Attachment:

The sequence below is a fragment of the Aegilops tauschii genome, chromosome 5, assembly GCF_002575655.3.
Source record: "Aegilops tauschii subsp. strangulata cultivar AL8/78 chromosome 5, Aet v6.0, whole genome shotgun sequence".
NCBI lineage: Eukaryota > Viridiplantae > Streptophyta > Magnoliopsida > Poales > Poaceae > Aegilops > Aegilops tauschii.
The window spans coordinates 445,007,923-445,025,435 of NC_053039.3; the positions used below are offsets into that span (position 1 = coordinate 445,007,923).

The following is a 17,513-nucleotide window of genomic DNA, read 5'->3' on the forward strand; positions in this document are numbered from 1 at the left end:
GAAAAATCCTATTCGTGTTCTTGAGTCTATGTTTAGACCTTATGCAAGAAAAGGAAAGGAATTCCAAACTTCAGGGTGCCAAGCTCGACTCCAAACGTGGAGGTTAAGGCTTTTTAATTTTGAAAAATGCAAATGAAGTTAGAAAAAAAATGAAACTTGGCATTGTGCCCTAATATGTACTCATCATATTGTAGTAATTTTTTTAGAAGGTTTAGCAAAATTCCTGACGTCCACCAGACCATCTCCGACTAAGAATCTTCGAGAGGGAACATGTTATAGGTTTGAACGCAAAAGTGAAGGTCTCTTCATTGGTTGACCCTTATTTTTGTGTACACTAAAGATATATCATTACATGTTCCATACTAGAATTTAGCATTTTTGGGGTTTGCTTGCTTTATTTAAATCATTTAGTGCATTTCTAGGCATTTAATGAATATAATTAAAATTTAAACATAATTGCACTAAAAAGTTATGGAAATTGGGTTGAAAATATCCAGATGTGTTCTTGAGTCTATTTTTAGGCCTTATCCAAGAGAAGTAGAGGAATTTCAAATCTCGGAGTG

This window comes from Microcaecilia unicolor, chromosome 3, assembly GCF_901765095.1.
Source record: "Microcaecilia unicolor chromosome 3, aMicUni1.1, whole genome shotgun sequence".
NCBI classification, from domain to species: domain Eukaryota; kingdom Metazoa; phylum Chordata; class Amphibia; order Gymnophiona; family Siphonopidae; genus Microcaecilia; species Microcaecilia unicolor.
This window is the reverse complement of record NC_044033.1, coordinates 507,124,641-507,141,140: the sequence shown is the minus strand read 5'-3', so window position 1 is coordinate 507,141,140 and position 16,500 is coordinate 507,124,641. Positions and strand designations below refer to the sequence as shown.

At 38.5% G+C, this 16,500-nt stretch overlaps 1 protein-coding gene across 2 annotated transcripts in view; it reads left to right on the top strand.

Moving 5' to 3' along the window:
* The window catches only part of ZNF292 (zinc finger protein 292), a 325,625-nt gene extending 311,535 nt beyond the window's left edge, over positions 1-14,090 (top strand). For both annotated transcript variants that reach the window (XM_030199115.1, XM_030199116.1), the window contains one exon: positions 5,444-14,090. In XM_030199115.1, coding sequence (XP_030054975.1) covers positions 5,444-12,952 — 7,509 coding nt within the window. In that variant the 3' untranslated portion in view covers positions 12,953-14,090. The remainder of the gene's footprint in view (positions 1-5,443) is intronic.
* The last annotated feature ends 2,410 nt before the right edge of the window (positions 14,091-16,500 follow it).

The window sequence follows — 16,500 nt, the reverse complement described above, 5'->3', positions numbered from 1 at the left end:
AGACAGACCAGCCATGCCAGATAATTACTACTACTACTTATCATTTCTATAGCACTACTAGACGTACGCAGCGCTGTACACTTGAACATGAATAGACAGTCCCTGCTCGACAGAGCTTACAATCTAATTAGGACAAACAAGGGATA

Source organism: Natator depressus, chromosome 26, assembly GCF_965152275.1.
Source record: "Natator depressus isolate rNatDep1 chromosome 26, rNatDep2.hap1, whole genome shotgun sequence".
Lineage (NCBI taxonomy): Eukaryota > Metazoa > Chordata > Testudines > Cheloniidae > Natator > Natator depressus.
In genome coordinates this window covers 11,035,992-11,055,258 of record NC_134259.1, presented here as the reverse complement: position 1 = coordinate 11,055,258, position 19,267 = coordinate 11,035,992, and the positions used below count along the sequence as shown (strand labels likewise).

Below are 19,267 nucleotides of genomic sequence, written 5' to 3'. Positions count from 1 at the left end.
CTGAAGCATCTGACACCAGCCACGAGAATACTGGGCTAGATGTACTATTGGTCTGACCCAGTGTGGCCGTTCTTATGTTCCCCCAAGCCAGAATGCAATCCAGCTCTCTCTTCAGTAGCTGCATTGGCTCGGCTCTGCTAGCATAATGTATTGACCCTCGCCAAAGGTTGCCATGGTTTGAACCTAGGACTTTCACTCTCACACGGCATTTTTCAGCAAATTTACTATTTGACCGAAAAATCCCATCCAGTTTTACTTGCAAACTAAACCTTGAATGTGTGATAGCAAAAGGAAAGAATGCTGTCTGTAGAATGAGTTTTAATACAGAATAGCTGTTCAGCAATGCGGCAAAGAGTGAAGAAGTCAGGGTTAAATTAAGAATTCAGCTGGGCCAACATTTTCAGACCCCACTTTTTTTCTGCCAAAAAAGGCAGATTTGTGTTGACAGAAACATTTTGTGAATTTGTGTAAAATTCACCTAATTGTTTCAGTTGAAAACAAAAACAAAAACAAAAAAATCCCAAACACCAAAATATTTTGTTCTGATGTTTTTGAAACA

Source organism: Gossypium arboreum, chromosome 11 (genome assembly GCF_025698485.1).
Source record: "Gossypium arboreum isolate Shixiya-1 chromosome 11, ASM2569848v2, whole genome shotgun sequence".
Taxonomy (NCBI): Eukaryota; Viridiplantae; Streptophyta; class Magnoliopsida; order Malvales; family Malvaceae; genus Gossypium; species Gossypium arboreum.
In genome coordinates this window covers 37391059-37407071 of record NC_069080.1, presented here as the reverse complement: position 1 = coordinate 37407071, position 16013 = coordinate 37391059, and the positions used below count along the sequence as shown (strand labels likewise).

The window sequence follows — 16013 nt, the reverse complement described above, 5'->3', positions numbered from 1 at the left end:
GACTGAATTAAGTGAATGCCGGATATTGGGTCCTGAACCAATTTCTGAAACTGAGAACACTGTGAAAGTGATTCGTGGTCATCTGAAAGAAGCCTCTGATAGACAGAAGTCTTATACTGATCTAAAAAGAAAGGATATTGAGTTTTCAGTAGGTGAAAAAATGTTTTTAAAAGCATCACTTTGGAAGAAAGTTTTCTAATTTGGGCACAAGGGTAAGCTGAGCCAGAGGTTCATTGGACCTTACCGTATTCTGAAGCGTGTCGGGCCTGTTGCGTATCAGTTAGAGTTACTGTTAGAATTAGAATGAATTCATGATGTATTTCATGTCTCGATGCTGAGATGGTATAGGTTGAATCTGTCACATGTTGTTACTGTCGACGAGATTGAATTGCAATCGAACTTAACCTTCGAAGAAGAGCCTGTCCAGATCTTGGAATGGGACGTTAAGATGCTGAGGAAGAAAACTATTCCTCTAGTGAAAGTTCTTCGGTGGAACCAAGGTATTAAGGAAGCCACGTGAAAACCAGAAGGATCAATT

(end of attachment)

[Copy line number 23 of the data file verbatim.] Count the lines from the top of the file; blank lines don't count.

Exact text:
Source organism: Gossypium arboreum, chromosome 11 (genome assembly GCF_025698485.1).